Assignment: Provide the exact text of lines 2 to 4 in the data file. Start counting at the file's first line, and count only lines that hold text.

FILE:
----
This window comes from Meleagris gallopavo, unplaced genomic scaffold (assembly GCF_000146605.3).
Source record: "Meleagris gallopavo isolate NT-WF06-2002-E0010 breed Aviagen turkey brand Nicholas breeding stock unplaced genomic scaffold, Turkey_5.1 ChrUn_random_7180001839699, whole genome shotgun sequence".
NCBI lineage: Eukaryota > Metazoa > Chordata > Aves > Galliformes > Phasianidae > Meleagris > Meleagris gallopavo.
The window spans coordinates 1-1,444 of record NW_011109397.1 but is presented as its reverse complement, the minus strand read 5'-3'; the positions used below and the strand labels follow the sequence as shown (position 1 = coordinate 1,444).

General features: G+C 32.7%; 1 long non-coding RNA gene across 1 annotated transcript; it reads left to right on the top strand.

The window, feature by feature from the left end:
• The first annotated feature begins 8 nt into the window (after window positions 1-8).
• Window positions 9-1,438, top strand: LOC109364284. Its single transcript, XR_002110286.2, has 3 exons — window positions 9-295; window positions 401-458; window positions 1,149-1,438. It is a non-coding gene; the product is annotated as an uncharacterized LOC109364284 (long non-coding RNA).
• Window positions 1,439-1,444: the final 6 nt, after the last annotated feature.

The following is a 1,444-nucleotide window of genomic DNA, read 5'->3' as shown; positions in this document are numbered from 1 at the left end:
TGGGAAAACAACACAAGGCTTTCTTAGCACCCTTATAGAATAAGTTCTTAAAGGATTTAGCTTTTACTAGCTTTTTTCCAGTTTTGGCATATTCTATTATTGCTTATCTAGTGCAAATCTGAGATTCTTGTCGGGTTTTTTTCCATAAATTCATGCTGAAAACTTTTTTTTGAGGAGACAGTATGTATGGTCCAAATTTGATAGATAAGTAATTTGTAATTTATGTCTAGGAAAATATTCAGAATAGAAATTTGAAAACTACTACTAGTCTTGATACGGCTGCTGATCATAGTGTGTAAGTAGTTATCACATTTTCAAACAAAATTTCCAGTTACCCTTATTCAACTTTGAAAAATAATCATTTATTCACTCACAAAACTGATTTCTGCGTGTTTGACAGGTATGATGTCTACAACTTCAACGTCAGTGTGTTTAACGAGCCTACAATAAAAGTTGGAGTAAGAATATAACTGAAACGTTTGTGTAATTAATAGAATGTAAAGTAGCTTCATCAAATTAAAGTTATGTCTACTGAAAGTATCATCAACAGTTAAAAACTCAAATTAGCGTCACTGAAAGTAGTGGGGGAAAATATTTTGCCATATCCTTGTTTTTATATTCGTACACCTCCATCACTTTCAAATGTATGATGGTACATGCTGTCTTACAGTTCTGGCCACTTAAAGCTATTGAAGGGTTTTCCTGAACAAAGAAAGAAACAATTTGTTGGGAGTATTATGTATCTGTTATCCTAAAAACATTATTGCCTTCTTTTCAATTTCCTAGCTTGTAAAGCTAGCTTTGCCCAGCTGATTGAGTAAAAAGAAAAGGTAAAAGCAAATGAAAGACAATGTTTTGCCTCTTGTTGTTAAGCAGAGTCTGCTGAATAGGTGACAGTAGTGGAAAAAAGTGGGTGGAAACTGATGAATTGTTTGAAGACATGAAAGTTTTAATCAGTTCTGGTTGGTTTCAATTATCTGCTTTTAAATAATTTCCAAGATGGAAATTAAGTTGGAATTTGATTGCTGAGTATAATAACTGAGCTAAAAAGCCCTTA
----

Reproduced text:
Source record: "Meleagris gallopavo isolate NT-WF06-2002-E0010 breed Aviagen turkey brand Nicholas breeding stock unplaced genomic scaffold, Turkey_5.1 ChrUn_random_7180001839699, whole genome shotgun sequence".
NCBI lineage: Eukaryota > Metazoa > Chordata > Aves > Galliformes > Phasianidae > Meleagris > Meleagris gallopavo.
The window spans coordinates 1-1,444 of record NW_011109397.1 but is presented as its reverse complement, the minus strand read 5'-3'; the positions used below and the strand labels follow the sequence as shown (position 1 = coordinate 1,444).